Help Your Teens Earn Money for Prom

Last year the average family earmarked $1,100 to cover prom expenses. This year, get smart: Soften the blow on your wallet by having your teens contribute to the kitty. Read below for money-earning ideas that also teach valuable lessons.

Chores can add up. No question, you can give them a few bucks for routine chores like mowing the lawn or doing the dishes. Or sign them up for laundry duty. 

Think group effort. To help your teen and her besties earn big bucks, encourage them to “crowdsource” their prom fund by taking on larger endeavors with friends. If they like to cook, have them grab a few culinary-minded friends to host a dinner party/fund-raiser for the parents. The parents buy a ticket to the party (say $25–$50) and are treated to a night out with a home-cooked meal (and no cleanup!). If the event goes well, your teens can do it again with a breakfast or dessert theme.

Teach them to market their skills. Is your teen a stellar soccer player or a piano prodigy? Encourage them to approach your friends that have younger children and offer to give the kids after-school lessons for a small fee.

Go old-school. If your town allows it, help your teen and her friends organize a car wash or bake sale in a central location. At the end of the event, the teens can divvy up the earnings or put them toward a collective goal, such as the cost of their prom-night ride or the after-dance festivities. There’s no question—working for their ultimate prom will make the night even more memorable.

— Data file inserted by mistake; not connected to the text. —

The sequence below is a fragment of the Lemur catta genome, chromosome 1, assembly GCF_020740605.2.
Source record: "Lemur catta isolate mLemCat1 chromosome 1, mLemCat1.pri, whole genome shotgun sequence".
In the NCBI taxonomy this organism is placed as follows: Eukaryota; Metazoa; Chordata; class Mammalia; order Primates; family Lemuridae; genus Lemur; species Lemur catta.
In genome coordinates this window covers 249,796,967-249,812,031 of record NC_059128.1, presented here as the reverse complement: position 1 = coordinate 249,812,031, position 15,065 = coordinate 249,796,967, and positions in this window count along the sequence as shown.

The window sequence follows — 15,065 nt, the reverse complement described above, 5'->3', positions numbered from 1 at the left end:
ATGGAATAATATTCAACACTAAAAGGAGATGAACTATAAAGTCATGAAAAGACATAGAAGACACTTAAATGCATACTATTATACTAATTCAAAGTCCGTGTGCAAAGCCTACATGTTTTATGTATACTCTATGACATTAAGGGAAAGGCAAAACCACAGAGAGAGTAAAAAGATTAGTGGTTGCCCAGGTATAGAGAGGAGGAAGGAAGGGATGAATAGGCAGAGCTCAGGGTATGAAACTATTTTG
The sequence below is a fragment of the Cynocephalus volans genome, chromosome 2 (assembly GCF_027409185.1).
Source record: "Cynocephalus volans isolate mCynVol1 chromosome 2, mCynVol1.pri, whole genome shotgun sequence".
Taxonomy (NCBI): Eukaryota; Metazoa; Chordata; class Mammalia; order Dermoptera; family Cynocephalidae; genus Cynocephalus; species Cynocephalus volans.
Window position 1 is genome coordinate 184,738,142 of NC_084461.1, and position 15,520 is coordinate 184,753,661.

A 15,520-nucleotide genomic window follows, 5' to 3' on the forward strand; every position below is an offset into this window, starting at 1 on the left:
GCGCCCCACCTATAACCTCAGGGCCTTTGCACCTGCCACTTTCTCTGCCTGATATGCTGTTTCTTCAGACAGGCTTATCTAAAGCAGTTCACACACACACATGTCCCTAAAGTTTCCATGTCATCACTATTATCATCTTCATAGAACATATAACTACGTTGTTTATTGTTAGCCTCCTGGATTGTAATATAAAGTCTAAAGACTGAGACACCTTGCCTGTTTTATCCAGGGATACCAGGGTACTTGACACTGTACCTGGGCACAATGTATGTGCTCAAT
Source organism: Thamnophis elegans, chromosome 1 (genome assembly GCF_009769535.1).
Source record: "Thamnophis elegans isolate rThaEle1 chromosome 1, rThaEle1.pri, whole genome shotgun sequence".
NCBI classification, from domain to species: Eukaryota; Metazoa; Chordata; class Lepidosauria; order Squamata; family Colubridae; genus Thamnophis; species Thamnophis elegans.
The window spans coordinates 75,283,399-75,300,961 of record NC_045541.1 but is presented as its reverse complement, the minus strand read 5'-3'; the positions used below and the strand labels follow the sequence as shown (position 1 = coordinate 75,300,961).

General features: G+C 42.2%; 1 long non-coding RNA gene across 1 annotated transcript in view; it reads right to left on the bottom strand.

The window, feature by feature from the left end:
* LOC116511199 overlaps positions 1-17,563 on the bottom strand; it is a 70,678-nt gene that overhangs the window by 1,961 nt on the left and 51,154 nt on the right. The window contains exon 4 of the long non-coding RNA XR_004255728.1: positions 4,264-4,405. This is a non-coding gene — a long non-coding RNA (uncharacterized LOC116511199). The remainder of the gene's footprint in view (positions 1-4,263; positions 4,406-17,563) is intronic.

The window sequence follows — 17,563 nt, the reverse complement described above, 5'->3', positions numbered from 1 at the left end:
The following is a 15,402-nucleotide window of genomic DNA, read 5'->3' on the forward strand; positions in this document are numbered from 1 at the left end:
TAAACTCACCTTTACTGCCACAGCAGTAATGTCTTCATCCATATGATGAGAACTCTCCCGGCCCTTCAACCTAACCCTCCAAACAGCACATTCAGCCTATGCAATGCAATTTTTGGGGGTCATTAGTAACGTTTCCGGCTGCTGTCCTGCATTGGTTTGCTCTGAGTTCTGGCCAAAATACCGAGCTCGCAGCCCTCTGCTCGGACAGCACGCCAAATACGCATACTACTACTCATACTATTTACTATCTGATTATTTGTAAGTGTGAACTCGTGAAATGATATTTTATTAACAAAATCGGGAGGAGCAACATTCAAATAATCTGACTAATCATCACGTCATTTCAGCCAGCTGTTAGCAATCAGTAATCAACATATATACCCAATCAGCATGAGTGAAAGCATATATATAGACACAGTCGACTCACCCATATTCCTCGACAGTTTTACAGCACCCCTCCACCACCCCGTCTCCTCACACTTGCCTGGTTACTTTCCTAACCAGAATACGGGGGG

Rainy-Day Activities for the Whole Family

The good times don’t have to end just because of a little rain. These activities make it easy to enjoy fun and games—regardless of the weather. 

Great skates! Who says you need actual skates to go skating? Just place an empty shoebox on each foot, then glide around the room to some upbeat songs. Your kids will have a blast, and you won’t believe how much exercise you’re getting. Crank up some Top 40 tunes to feel like you’re really at a skating rink.

Pitch a tent. So what if your cozy campsite just happens to be in the family room. Spread blankets across chairs, side tables, and couches. Then equip your pretend tent with games, flashlights, and a snack or a picnic lunch. 

Bag of tricks. Go to your bedrooms, kitchen, family room, or basement, and place five things in a paper bag. Then use the items in the bag as the inspiration for a play or story. The challenge: making sure each and every one of the items is included in the plot.

Water play. When all else fails, make going outdoors the game.  Get out your most serious rain gear—including rain jackets, waterproof pants, and rubber boots—and go puddle jumping or frog hunting with your kids. See how long you can stay out there without wanting to run back inside. 

Off to the races!  Use a couple of rolls of masking tape to create a giant play racetrack for your kids’ toy cars, boats, trucks, and airplanes. Have the kids place the toys at a starting line on the track, and delight as they race them to the finish time and time again.